In a warning sign for the Philippine economy inbound foreign investment pledges in the first quarter of 2018 plummeted to their lowest level in 31 quarters while exports, which remained in the red for the full period, racked up a 6.8 per cent contraction.
According to the Philippine Statistics Authority (PSA) inbound Philippine foreign investment pledges dropped to just P14.2 billion (about US$267 mln) in the first quarter, down 37.9 per cent year-on-year (YoY) from P22.9 billion ($430 mln) for the same period in 2017; the lowest level since the second quarter of 2010 when just P13.8 billion ($260 mln) was pledged.
At the same time as exports were contracting the Philippine Peso was tumbling (ordinarily a good stimulus for exports) passing through an 11-year low in April, while new or increased excise taxes on a variety of goods due to the Tax Reform for Acceleration and Inclusion (Train) law coming into effect from January 1 saw Q1_18 inflation come in at 3.8 per cent, its highest quarterly average since 2014. With the cost of living rising rapidly one group of lawmakers has sought to raise the minimum daily wage to P750 ($14.08) nationwide.
Domestic Economy Roars Along
However, while foreign business maybe be biding their time the Philippine domestic economy is going from strength to strength, with imports up 6.8 per cent YoY, manufacturing up 8.0 per cent, and construction permits up by 2.6 per cent. According to the PSA domestic trade during the period rose 5.4 per cent.
While the 6.8 per cent first quarter GDP growth recorded is above the 6.7 per cent revised 2018 GDP growth forecast by the World Bank, it is below the government’s target for 2018 thru 2022 of 7-8 per cent.
The hesitancy by foreign investors wasn’t reflected in those already in the country though with the central bank of the Philippines, Bangko Sentral ng Pilipinas, recording net inflows for foreign investments during the first quarter of $2.2 billion, an increase of 43.5 per cent over the $1.5 billion recorded in Q1_17.
Additionally domestic investment was strong over the period with Filipino nationals pledging investments of P170.8 billion ($3.2 bln).
In figures released by the PSA only the Cagayan Economic Zone Authority (CEZA) saw an increase in inbound foreign investment in Q1_18, attracting projects worth P104.1 million ($1.955 mln), a 92.4 per cent YoY increase.
At the opposite end of the scales the Subic Bay Metropolitan Authority (SBMA) saw the largest decline with the P11.5 million ($216,000) in new inbound foreign investment pledges it received more than 96 per cent below those in Q1_17.
While many have been quick to point the finger at the new Train law, others say the slow-down is more to do with rising interest rates in the United States.
According to the PSA 55.3 per cent of inbound Philippine foreign investment in Q1_18 originated from Japan, with pledges totalling P7.9 billion ($148.3 mln), followed by that from the UK.
American Chamber Warns of ‘Troubling Indicators’
The manufacturing sector received the lions share of foreign investment pledges during the Q1_18 getting P9.1 billion ($187.8 mln), equivalent to 64.1 per cent of the total.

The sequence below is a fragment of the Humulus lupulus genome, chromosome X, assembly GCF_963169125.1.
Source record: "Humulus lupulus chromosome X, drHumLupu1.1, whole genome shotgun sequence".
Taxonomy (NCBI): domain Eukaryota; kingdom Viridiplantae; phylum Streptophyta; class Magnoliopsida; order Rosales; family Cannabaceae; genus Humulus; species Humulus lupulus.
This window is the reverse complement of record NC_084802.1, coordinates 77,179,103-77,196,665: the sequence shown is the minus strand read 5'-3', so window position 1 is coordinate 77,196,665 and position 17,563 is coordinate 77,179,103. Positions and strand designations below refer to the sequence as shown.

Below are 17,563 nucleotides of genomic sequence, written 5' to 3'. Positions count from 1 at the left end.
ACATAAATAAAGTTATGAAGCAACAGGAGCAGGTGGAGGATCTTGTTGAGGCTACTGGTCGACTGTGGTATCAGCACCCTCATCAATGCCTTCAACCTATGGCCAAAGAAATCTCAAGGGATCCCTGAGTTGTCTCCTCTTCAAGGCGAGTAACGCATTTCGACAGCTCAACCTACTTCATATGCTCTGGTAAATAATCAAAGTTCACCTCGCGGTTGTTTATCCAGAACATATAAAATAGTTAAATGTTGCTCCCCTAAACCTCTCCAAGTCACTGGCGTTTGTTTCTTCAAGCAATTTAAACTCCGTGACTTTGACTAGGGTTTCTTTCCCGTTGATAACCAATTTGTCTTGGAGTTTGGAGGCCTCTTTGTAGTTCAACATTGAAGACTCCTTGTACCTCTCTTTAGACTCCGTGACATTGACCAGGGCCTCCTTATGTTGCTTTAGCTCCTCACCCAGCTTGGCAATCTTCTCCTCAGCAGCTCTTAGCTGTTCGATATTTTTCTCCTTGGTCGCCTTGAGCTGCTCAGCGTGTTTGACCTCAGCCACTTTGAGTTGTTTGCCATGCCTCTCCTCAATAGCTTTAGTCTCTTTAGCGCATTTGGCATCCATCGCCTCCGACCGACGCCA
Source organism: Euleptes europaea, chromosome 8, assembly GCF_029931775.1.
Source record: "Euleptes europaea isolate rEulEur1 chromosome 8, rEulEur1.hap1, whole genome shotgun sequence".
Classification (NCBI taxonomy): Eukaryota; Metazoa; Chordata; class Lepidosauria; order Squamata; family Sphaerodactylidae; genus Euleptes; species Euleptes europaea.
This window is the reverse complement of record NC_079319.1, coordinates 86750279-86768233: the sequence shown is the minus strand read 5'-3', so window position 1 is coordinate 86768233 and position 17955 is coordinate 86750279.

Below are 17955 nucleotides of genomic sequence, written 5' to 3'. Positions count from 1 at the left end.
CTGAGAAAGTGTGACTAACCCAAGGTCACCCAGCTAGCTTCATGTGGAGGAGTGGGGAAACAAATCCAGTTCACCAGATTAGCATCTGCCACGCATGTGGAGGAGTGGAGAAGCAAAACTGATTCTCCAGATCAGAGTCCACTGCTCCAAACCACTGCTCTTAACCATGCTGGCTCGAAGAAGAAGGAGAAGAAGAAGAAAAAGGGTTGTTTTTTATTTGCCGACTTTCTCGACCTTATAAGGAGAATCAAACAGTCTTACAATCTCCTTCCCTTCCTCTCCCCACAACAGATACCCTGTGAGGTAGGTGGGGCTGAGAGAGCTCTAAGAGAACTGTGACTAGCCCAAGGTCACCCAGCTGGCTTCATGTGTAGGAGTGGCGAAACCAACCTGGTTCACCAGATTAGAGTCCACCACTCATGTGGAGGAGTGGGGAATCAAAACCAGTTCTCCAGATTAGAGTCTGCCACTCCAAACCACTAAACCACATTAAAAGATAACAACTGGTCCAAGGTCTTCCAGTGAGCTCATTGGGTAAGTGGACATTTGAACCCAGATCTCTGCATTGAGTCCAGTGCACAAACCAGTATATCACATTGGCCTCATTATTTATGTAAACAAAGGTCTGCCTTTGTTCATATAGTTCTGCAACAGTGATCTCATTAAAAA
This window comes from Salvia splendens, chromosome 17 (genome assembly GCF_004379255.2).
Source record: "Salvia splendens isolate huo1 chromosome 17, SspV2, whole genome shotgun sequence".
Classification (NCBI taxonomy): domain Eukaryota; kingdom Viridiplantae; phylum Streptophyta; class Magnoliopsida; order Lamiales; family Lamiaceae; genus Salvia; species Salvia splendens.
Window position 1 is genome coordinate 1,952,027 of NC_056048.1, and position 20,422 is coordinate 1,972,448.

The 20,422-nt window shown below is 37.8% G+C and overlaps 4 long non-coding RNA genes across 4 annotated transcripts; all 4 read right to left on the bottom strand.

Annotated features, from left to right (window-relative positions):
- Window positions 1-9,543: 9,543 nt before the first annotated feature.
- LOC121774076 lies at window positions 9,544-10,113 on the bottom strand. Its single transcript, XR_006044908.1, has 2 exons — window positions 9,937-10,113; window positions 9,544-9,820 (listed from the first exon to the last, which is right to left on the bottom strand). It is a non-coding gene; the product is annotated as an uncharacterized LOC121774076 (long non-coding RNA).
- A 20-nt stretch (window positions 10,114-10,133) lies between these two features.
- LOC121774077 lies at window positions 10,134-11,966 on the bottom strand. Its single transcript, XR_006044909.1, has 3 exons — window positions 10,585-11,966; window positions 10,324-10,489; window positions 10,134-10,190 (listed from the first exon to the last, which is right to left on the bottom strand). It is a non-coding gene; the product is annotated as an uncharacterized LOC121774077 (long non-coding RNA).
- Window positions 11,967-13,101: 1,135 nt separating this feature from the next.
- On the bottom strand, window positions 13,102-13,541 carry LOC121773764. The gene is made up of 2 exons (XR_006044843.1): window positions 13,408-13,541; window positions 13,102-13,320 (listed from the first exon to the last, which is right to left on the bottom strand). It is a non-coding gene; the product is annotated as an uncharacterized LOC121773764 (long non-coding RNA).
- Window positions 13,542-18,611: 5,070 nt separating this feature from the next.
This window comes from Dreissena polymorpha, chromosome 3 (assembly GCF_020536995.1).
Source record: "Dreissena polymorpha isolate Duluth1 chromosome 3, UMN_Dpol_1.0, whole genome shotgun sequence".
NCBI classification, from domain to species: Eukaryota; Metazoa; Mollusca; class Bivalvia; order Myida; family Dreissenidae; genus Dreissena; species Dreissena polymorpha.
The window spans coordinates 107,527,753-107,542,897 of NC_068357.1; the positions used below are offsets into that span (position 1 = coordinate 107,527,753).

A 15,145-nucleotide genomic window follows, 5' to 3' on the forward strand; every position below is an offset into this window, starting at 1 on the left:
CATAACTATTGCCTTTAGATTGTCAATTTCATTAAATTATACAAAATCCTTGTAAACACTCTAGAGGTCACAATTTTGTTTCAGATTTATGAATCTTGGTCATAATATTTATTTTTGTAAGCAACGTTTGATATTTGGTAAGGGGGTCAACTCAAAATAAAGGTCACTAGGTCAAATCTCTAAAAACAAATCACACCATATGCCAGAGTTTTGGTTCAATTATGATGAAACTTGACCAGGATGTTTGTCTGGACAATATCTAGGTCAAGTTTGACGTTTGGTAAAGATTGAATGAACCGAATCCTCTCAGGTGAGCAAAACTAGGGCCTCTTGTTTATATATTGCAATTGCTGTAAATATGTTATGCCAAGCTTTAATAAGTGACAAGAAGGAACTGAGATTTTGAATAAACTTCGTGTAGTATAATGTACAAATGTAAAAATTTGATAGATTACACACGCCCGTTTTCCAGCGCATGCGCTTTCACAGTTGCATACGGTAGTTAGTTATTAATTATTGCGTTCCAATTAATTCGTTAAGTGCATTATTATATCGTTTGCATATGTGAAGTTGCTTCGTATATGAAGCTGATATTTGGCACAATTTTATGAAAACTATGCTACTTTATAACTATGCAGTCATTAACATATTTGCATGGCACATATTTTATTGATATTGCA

In a recent American Chamber of Commerce (AmCham) Philippines report the business association warned of ‘troubling indicators’, noting that while the Philippines has 16 per cent of Asean’s population it receives less than eight per cent of total Asean inbound foreign investment.
In 2017 inbound Philippines foreign investments amounted to $10.05 billion, marginally above Thailand’s $9.1 billion, or Malaysia’s $9.06 billion, but significantly below the $63.57 billion that Singapore received, the $22.17 billion that was pledged to Indonesia, or the $14.10 billion pledged to Vietnam.
According to the AmCham report major manufacturing costs such as electricity, higher minimum wages, and too many nonworking holidays are some of the contributing factors weakening inbound Philippines foreign investments and deterring the long-standing optimism of American businesses in investing in the Philippines.
However, speaking on the sidelines of the Labor Standards and Trade Forum in Makati City last Tuesday, European Union Ambassador Franz Jessen said European business owners were concerned about red tape, the complex system of licensing, and foreign ownership restrictions.
“In the context of the European Chamber, they don’t talk about the minimum wage”, he told the Philippine Daily Inquirer, adding that cheap labour was not the reason European companies were doing business in the Philippines.
Last year EU member countries received more than $901 million (€732 million) in exports from the Philippines, while inbound Philippine foreign investment from the EU accounts for more than 30 per cent of the total and employs some 450,000 people.
Feature video ABS-CBN News
- Philippines remains at bottom of FDI inflows in ASEAN (Philippine Star)
- BSP reports $2.2 B in net FDI inflows in first quarter, up 43.5% (Manila Bulletin)
- Foreign investment pledges dip by 37.9% in Q1 2018 (Rappler)
- Q1 foreign investment pledges plunge to lowest level since 2010 (Inquirer.net)
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